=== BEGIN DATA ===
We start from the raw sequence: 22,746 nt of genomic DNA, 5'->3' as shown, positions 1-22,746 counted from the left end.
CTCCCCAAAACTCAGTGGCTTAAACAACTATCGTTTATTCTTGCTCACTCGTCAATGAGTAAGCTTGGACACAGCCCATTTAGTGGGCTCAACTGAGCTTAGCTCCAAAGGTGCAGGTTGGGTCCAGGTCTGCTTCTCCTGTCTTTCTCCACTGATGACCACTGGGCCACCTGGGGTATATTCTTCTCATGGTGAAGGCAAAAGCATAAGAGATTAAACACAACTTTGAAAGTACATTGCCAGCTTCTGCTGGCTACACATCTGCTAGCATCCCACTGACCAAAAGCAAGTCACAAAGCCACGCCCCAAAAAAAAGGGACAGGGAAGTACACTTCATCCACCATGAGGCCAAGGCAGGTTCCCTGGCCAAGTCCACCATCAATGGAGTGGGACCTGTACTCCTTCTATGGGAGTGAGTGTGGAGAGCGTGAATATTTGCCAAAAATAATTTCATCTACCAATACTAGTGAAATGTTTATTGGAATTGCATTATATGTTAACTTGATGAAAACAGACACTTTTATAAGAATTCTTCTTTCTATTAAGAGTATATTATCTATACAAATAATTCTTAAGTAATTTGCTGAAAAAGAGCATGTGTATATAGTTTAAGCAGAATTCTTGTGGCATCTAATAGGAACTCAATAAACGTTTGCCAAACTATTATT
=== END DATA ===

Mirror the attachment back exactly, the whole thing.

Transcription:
We start from the raw sequence: 22,746 nt of genomic DNA, 5'->3' as shown, positions 1-22,746 counted from the left end.
CTCCCCAAAACTCAGTGGCTTAAACAACTATCGTTTATTCTTGCTCACTCGTCAATGAGTAAGCTTGGACACAGCCCATTTAGTGGGCTCAACTGAGCTTAGCTCCAAAGGTGCAGGTTGGGTCCAGGTCTGCTTCTCCTGTCTTTCTCCACTGATGACCACTGGGCCACCTGGGGTATATTCTTCTCATGGTGAAGGCAAAAGCATAAGAGATTAAACACAACTTTGAAAGTACATTGCCAGCTTCTGCTGGCTACACATCTGCTAGCATCCCACTGACCAAAAGCAAGTCACAAAGCCACGCCCCAAAAAAAAGGGACAGGGAAGTACACTTCATCCACCATGAGGCCAAGGCAGGTTCCCTGGCCAAGTCCACCATCAATGGAGTGGGACCTGTACTCCTTCTATGGGAGTGAGTGTGGAGAGCGTGAATATTTGCCAAAAATAATTTCATCTACCAATACTAGTGAAATGTTTATTGGAATTGCATTATATGTTAACTTGATGAAAACAGACACTTTTATAAGAATTCTTCTTTCTATTAAGAGTATATTATCTATACAAATAATTCTTAAGTAATTTGCTGAAAAAGAGCATGTGTATATAGTTTAAGCAGAATTCTTGTGGCATCTAATAGGAACTCAATAAACGTTTGCCAAACTATTATT